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Asian Forum for Solidarity Economy 2009, Tokyo: Civil Society Steps Up Efforts towards Alternative Economy[Notice]

  • Shoko Uchida

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  • Shoko Uchida
    Secretariat of Asian Forum for Solidarity Economy 2009, Secretary General of Pacific Asia Resource Center (PARC)
    kokusai@parc-jp.org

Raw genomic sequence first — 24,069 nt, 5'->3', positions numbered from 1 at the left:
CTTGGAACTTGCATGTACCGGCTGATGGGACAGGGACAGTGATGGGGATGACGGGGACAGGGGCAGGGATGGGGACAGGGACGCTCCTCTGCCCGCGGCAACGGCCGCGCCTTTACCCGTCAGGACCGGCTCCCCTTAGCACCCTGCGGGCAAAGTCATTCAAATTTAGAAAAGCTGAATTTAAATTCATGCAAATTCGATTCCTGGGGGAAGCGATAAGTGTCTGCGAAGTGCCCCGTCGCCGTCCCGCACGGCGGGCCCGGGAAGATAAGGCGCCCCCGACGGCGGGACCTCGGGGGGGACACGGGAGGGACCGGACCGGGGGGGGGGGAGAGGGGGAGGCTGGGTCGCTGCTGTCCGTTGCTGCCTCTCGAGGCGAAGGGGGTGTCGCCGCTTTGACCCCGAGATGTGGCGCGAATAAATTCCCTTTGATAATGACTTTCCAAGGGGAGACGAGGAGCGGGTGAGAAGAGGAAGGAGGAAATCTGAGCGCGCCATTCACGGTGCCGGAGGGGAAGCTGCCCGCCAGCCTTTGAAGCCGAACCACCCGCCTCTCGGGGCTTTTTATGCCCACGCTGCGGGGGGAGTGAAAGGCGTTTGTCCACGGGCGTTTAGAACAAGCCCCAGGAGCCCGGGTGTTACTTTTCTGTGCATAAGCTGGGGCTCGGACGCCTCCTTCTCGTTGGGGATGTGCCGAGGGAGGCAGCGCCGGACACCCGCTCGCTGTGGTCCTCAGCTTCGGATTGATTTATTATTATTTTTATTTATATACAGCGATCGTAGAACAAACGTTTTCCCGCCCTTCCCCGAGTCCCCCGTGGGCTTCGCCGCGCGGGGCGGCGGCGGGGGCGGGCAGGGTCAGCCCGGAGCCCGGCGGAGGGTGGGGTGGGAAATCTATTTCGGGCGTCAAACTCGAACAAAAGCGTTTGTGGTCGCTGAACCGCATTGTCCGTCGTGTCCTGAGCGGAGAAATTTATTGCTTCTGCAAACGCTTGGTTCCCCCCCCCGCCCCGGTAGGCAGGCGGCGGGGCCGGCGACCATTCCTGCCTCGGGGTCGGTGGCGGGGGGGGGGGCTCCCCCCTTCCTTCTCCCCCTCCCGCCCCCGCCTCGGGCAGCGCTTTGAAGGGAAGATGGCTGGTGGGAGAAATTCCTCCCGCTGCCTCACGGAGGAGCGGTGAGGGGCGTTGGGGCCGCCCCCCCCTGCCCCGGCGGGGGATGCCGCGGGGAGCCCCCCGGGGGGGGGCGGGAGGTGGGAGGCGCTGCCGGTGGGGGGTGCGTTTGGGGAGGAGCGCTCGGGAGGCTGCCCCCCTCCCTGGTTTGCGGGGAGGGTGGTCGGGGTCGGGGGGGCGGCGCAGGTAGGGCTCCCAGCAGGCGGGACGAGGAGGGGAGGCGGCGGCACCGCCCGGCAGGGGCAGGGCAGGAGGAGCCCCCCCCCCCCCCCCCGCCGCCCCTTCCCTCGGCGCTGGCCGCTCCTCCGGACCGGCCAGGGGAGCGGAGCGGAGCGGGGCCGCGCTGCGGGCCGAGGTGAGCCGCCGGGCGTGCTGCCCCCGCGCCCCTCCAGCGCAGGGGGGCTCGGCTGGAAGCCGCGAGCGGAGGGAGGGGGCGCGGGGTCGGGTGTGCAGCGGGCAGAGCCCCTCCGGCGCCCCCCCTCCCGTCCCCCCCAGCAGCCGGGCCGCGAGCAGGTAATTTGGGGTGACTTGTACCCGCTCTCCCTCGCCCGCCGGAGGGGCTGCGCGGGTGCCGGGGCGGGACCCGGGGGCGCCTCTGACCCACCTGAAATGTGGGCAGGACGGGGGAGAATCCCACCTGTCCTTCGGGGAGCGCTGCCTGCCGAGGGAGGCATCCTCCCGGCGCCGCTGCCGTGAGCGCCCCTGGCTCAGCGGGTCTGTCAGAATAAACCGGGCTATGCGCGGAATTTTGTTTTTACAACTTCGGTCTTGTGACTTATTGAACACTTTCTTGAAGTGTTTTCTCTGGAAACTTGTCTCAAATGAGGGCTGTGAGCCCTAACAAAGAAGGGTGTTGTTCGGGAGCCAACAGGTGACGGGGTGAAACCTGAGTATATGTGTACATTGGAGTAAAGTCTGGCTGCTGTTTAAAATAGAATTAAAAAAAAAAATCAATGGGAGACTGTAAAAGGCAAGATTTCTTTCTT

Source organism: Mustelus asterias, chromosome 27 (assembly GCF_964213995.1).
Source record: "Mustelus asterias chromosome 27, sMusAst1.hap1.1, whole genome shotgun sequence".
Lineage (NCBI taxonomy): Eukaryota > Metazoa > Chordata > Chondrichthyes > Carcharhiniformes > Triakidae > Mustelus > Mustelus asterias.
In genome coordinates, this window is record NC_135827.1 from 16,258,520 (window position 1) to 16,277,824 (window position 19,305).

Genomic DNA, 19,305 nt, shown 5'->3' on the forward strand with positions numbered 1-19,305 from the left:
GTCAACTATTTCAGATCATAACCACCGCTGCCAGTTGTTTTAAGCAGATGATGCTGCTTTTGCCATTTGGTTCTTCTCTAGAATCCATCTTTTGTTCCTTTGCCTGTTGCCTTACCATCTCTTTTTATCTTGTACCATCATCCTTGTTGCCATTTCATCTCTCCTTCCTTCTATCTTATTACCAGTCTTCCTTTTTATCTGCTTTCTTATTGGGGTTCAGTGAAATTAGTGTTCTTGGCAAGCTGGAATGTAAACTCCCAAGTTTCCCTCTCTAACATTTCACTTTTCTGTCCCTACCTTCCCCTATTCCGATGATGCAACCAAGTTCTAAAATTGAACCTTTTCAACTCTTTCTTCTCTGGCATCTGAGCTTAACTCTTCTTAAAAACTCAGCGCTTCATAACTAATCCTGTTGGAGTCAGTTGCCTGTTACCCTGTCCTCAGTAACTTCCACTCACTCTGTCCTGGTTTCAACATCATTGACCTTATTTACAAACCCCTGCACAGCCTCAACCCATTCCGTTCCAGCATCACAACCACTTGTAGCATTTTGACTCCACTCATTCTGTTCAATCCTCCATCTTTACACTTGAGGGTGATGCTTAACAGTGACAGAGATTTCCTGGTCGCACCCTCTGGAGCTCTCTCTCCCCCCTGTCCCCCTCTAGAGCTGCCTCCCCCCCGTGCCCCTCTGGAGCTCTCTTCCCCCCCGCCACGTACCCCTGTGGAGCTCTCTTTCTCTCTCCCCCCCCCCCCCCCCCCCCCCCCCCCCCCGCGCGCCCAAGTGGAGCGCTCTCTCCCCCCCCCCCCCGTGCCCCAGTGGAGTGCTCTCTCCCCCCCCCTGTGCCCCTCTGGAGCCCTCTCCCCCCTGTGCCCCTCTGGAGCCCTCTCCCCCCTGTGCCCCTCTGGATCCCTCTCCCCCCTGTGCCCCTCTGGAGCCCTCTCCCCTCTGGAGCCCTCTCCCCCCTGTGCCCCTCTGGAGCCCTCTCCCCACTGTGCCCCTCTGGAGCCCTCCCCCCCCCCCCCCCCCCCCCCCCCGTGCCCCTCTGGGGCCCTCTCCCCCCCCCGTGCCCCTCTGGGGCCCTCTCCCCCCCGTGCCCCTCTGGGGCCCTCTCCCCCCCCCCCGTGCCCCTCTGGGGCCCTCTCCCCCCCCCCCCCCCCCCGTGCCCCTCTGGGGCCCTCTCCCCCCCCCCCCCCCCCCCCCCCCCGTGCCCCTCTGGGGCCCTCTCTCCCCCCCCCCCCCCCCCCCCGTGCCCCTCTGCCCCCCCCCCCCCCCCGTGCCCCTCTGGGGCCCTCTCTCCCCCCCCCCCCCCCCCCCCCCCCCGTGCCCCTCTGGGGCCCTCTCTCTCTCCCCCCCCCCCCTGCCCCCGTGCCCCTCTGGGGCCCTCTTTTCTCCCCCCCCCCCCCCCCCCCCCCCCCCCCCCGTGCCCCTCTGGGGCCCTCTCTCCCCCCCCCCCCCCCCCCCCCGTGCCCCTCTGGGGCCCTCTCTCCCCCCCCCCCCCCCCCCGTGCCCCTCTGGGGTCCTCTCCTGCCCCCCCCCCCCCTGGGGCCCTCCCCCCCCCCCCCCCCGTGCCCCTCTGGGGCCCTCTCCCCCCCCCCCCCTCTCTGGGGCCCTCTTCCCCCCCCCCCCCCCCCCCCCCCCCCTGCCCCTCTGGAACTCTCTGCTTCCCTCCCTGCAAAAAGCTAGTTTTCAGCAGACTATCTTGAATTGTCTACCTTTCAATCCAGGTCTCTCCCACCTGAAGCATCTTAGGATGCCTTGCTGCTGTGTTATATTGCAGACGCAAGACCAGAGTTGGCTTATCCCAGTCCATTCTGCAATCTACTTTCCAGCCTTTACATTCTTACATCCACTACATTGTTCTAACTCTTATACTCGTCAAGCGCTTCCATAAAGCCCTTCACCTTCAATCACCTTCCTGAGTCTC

There is an economic model that encourages local social entrepreneurship initiatives, builds a smaller-scale and independent economy, expands social networks, and promotes grassroots-based initiatives towards sustainable development. These ideas are summed up in the concept of the solidarity economy. “Solidarity economy” has gradually gained currency in today’s international scene. This term, which was first coined in the annual World Social Forum (2001 to 2008), an open forum for global justice and alternative globalization movements, is rapidly spreading in several regions of the world, including Latin America and the EU. The concept of solidarity economy, which is in itself proposed by civil societies across the world, endorses a civil monitoring of the “failure” of the market economy. One of the main objectives of the solidarity economy is to supervise the transparency and accountability in the behaviour of governments as well as in the functioning of the market. The solidarity economy demands that the government carry out public policies and that private corporations take social responsibility for their economic activities. Furthermore, it encourages various non-profit activities in civil society, including social and community enterprises, fair trade, the non-profit organizations’ (NPO) activities, civic finance, local currencies, and environmental protection. Thus, the solidarity economy serves as a platform for practising alternative socio-economic activities. Chief among these are the revitalization of local economies and the creation of employment through the democratization of local communities; the promotion of human capital training, gender equality, and social inclusion; as well as the advocacy for the human rights of migrants and overseas residents, whose number is growing in the age of globalization, and of the people who are often characterized as “the weak.” The solidarity economy has already produced a significant outcome in Latin America, Africa, and the EU. In Japan as well as other Asian countries, a number of related activities have recently been organized and practised spontaneously. However, apart from the occasional World Social Forum, substantive communication among practitioners of the solidarity economy and those who are interested in it is still absent from the Asian continent. This is why the first Asian Forum for Solidarity Economy (AFSE) was held in Manila, the Philippines, in October 2007. The chief organizer of the first AFSE was the Coalition of Socially Responsible Small- and Medium-Sized Enterprises in Asia (CSR-SME Asia). Mr. Ben Quinones, who was CSR-SME Asia’s leading organizer, aimed at promoting the solidarity economy not only in the Philippines but also in other Asian countries. “CSR-SME Asia” is the self-explanatory name of an entity that began germinating in Kuala Lumpur in 2000 and is now a full-blown organization that has facilitated business dialogues through five Asia-wide conferences involving over 700 individuals representing 100 entities from 15 Asian countries. CSR-SME Asia was in the midst of preparing the Asian Forum for Solidarity Economy of October 2007, which would be held in Manila and preceded by an electronic forum. Over six years of background work as well as real-life experiences and their evaluation, among others, would be feeding this notable event. Since 2004, CSR-SME Asia had organized a series of consultative workshops in the Philippines with local SMEs, savings groups, non-governmental organizations (NGOs), faith-based organizations, and fair-trade organizations, to lay the groundwork for a multi-stakeholder process that would bring together socially responsible producers, consumers, investors, and service providers in an integrated supply chain advancing the principles and standards of an alternative economic system called “Bayanihan Compassionate Economy” (BCE). Bayanihan is a Filipino word that denotes “solidarity,” help, and caring for each other. The initial target of this initiative was 150,000 members from around 5,000 Bayanihan Financial Centers (BFCs) established in …